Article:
Okay, I confess that I am a secret Star Trek fan and maybe I was looking for a way to insert my guilty pleasure into our discussion on leadership. I think you will find though, that this is a good fit for this topic.
Perhaps the number one characteristic of good leaders is that they produce other good leaders – they multiply. To quote Tom Peters, author of “In Search of Excellence” - “Leaders don’t create followers; they create more leaders.” In today's competitive market this is a crucial advantage for businesses.
The reason for this revolves around the practice and concepts of continuous improvement. One of the foundational concepts of continuous improvement is the need for innovation. Not just innovation but a constant flow of innovation. How does this relate to leadership? Steve Jobs, co-founder of Apple, sums it up this way; “Innovation distinguishes between a leader and a follower.” As leaders we can develop followers who will be very good at following and will for all intent and purpose do what they are supposed to do. But great leaders develop other leaders who will not only do what they are supposed to do but constantly be on the lookout for ways to innovate and improve.
Why is this important? Followers react, leaders anticipate. In today's market that may well be the difference between surviving and bankruptcy. When you develop a team to be leaders in their own right you create a group who are able to anticipate and innovate rather than react. We understand that reacting places you at a disadvantage because it confirms you are already one step behind.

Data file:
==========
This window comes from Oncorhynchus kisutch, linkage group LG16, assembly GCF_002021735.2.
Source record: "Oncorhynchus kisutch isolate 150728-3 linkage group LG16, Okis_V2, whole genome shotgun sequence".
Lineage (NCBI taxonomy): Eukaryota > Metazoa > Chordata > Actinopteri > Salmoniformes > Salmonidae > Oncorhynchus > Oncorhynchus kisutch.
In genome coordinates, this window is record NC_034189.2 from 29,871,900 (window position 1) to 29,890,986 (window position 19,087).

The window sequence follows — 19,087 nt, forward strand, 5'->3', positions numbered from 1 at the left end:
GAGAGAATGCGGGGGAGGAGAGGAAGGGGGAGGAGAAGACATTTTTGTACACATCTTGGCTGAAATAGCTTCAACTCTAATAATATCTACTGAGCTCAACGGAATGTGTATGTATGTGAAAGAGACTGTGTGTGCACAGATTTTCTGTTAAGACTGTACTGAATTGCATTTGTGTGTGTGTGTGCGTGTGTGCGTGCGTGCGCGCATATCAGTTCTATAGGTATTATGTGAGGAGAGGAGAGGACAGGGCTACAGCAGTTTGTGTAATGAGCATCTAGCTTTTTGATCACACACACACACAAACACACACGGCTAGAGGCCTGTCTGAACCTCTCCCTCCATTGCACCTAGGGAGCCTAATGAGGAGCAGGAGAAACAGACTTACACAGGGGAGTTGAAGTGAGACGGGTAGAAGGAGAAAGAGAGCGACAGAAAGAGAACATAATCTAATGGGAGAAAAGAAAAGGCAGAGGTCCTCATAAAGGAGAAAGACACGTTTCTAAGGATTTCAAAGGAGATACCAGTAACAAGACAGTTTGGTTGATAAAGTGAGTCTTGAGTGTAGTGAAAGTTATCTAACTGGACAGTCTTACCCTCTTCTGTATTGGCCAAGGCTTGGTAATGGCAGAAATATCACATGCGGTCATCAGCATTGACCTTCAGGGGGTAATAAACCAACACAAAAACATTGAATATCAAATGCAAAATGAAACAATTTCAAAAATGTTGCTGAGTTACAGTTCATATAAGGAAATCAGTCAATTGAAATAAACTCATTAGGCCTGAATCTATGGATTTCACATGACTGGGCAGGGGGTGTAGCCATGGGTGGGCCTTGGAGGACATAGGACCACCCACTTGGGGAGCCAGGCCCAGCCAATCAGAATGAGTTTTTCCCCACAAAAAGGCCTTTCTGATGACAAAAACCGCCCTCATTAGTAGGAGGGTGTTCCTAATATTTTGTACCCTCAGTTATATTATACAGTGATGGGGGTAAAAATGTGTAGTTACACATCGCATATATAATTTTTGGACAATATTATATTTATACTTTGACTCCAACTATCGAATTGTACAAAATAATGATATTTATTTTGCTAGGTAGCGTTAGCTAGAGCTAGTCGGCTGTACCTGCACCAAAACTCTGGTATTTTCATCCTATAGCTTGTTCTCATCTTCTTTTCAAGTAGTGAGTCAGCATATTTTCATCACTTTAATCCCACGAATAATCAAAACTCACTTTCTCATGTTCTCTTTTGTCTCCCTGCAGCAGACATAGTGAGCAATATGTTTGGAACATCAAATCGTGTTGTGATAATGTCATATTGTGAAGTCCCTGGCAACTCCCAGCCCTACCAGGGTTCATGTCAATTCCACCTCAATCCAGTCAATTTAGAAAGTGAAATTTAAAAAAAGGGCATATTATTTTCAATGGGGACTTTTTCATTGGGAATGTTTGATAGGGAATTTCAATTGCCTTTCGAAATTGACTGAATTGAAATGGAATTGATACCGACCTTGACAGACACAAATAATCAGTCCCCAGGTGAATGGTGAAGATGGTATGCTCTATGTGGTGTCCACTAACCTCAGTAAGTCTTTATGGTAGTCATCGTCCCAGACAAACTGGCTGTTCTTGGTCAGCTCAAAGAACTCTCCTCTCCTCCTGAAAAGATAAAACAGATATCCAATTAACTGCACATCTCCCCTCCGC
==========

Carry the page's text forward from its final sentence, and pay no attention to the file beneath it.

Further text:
I won’t kid you, this is hard! For most of us this seems counter-intuitive. It means you have to look for people who are smarter than you and then invest in them for success. The hard part is overcoming the fear that in doing this you put your position at risk. The reality is that nothing could be further from the truth. In researching the top reasons for leaders failing some of the leading reasons were as follows; Leaders become selfish or greedy, they become reactive, they stop developing the team members. You will note that nowhere in this list is the idea that they developed people who took their jobs. In fact, it is just the opposite, failure to develop or multiply the leadership in your team is a leading cause of failure!
How then does this relate to the Borg? In the Star Trek series, the Borg was an alien race that operated from a collective base of knowledge that they grew by assimilating other cultures. Fashioned like a giant matrix each member had access to that knowledge base and as such they were able to react and learn from threats quite quickly which made them almost unbeatable. (Know any companies like that?)
Yet for all their knowledge they lacked a key advantage; innovation. The Borg had access to knowledge and could respond quickly which initially gave them the upper hand. Yet their weakness was in the fact that they could not anticipate or innovate. They did not have leaders they had followers and that initial advantage in terms of knowledge and speed of reaction could not overcome the group that could anticipate and innovate.
Great leaders multiply leadership in and through their team. In so doing they grow and develop teams who can anticipate and innovate which I submit is THE biggest advantage a business can have over its competitors. It is also a key feature of continuous improvement and the reason the Borg will never win. Work to develop the leaders in your team and in case I forget, in the words of Spock, “live long and prosper!”